Banco Santander ‘Saves’ Banco Popular: It Smells


What was bound to happen has now finally happened; a major European bank has collapsed. Despite not being one of the largest banks, Banco Popular definitely was one of the better-known names in Spain and Southern Europe as a whole.

Right after last weekend, the ECB – which now is the supervising regulator – decided Banco Popular was either failing or likely to fail. As part of the renewed ‘rescue plan’ for the financial system, the ECB sought a quick and fast solution to avoid any disruptions in the market which could also put a bullseye target on the back of other banks.

Banco Santander (SAN) will be the ‘hero of the day’, and has agreed to purchase Banco Popular for a symbolic euro. Yes, indeed. One euro. Quite a shock, knowing the bank was worth 1.3B EUR before trading was halted, and in excess of 7B EUR just 24 months ago.

Banco Popular 1

Source: company website

Regulators are patting themselves on the back for a ‘job well done’, and the financial analysts agree a potential systemic crisis has now been nipped in the bud. Great news, right?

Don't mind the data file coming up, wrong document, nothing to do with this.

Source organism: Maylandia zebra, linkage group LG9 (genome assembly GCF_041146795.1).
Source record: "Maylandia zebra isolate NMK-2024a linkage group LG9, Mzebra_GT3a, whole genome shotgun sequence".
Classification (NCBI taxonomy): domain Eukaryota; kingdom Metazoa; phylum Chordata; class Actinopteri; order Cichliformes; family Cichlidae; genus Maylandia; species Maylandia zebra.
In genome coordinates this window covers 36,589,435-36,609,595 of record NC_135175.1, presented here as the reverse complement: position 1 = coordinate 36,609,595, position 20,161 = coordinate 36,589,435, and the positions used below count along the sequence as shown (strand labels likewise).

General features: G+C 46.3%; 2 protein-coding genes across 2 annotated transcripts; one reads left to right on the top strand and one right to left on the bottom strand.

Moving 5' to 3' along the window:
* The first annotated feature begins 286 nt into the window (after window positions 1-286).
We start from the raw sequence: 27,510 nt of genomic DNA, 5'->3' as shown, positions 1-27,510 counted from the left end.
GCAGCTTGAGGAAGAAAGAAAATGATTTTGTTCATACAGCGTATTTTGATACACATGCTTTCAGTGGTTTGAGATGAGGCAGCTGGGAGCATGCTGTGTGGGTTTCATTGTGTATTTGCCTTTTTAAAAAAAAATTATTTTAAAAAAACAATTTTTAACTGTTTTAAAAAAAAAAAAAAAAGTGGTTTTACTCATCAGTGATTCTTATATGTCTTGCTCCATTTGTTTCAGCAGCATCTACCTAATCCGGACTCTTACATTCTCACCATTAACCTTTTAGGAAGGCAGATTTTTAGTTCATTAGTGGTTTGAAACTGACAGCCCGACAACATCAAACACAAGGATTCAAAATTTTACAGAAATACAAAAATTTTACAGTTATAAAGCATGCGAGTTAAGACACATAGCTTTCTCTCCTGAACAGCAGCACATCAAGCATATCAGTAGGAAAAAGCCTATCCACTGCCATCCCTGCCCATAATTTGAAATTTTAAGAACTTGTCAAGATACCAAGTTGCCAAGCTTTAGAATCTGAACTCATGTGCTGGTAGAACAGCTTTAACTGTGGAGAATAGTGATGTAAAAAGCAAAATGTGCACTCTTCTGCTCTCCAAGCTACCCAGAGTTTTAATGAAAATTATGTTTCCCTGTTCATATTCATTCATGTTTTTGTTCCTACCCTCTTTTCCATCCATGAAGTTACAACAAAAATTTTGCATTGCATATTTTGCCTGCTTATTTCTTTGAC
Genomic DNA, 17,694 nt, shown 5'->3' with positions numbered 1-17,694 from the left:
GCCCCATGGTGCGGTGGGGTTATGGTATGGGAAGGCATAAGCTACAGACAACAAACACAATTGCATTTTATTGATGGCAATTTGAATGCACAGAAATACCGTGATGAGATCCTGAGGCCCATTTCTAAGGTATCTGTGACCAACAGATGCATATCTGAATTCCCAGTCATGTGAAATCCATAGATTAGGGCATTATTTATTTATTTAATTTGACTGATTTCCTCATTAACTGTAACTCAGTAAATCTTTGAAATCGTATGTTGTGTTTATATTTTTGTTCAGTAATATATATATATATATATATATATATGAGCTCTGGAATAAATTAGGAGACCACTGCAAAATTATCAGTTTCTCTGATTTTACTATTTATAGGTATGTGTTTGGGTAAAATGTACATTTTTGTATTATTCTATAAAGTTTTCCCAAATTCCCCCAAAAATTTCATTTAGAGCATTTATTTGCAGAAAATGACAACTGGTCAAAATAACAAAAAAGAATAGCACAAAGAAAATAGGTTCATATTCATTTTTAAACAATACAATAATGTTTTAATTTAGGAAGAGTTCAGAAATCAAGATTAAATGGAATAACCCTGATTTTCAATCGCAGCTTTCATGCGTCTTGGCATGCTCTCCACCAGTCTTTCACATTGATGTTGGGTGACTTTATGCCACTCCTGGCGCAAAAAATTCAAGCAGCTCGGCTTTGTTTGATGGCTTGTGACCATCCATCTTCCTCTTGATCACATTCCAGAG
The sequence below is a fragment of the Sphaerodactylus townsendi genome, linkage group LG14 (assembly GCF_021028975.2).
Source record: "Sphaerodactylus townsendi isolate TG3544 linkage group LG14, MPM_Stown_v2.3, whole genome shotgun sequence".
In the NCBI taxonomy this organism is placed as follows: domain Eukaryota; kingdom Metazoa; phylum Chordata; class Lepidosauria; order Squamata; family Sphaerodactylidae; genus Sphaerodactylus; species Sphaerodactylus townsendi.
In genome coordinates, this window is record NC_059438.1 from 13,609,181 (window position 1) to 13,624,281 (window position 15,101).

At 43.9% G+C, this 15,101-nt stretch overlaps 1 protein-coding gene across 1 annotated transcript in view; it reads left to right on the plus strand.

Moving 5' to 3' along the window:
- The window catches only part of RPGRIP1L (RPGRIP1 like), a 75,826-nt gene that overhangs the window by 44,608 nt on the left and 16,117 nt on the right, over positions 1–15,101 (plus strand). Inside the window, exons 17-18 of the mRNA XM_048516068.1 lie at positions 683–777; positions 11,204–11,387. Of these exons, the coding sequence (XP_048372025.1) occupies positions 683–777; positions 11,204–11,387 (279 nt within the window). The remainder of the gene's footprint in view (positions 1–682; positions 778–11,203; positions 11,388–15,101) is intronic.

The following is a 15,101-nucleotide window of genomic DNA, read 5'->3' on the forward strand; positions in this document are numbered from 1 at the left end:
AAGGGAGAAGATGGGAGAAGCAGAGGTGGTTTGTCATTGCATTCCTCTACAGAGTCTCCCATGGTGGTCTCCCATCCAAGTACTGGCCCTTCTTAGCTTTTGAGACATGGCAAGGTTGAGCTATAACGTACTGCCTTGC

It depends on your point of view. Did Banco Popular collapse? Officially not, as it was bailed out by Banco Santander before it would crash. But it’s impossible to deny the bank was indeed failing. A surprise, as the Spanish economy has been recovering, and Banco Popular’s strong position on the SME market should have put the company in a pole position to benefit from the improving economy on the Iberian Peninsula.

Let’s take a step back, and have a look at Banco Popular’s most recent market announcements.

The company did confess a small net loss in the first quarter, but this was entirely due to recording provisions for its poor performing real estate division which contained almost 40B EUR in bad loans.

Banco Popular 2

Source: quarterly report

At the end of the first quarter, Banco Popular had a CET 1 ratio of10.02%, a total capital ratio of 11.91% and a book value of 2.64 EUR per share.

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Author: Travis Esquivel

Travis Esquivel is an engineer, passionate soccer player and full-time dad. He enjoys writing about innovation and technology from time to time.

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